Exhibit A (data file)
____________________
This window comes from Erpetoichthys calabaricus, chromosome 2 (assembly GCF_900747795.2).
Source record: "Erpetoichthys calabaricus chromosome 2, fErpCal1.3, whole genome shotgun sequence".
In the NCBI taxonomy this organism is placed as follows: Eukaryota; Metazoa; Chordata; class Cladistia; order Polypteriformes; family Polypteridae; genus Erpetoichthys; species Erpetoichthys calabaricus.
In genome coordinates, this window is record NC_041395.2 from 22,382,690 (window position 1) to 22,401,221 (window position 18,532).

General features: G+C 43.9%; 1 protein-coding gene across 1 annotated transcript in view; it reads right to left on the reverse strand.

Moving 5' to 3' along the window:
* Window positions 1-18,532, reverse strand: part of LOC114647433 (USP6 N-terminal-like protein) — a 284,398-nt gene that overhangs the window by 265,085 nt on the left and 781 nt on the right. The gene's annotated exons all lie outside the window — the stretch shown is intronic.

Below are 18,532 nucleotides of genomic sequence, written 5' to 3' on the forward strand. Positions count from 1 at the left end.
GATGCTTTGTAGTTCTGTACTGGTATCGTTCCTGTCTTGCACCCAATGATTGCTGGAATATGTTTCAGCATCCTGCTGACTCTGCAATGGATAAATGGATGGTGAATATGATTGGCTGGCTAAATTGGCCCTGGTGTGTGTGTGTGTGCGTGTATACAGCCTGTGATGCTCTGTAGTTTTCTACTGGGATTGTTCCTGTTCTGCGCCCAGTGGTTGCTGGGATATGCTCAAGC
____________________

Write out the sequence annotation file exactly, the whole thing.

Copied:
This window comes from Erpetoichthys calabaricus, chromosome 2 (assembly GCF_900747795.2).
Source record: "Erpetoichthys calabaricus chromosome 2, fErpCal1.3, whole genome shotgun sequence".
In the NCBI taxonomy this organism is placed as follows: Eukaryota; Metazoa; Chordata; class Cladistia; order Polypteriformes; family Polypteridae; genus Erpetoichthys; species Erpetoichthys calabaricus.
In genome coordinates, this window is record NC_041395.2 from 22,382,690 (window position 1) to 22,401,221 (window position 18,532).

General features: G+C 43.9%; 1 protein-coding gene across 1 annotated transcript in view; it reads right to left on the reverse strand.

Moving 5' to 3' along the window:
* Window positions 1-18,532, reverse strand: part of LOC114647433 (USP6 N-terminal-like protein) — a 284,398-nt gene that overhangs the window by 265,085 nt on the left and 781 nt on the right. The gene's annotated exons all lie outside the window — the stretch shown is intronic.

Below are 18,532 nucleotides of genomic sequence, written 5' to 3' on the forward strand. Positions count from 1 at the left end.
GATGCTTTGTAGTTCTGTACTGGTATCGTTCCTGTCTTGCACCCAATGATTGCTGGAATATGTTTCAGCATCCTGCTGACTCTGCAATGGATAAATGGATGGTGAATATGATTGGCTGGCTAAATTGGCCCTGGTGTGTGTGTGTGTGCGTGTATACAGCCTGTGATGCTCTGTAGTTTTCTACTGGGATTGTTCCTGTTCTGCGCCCAGTGGTTGCTGGGATATGCTCAAGC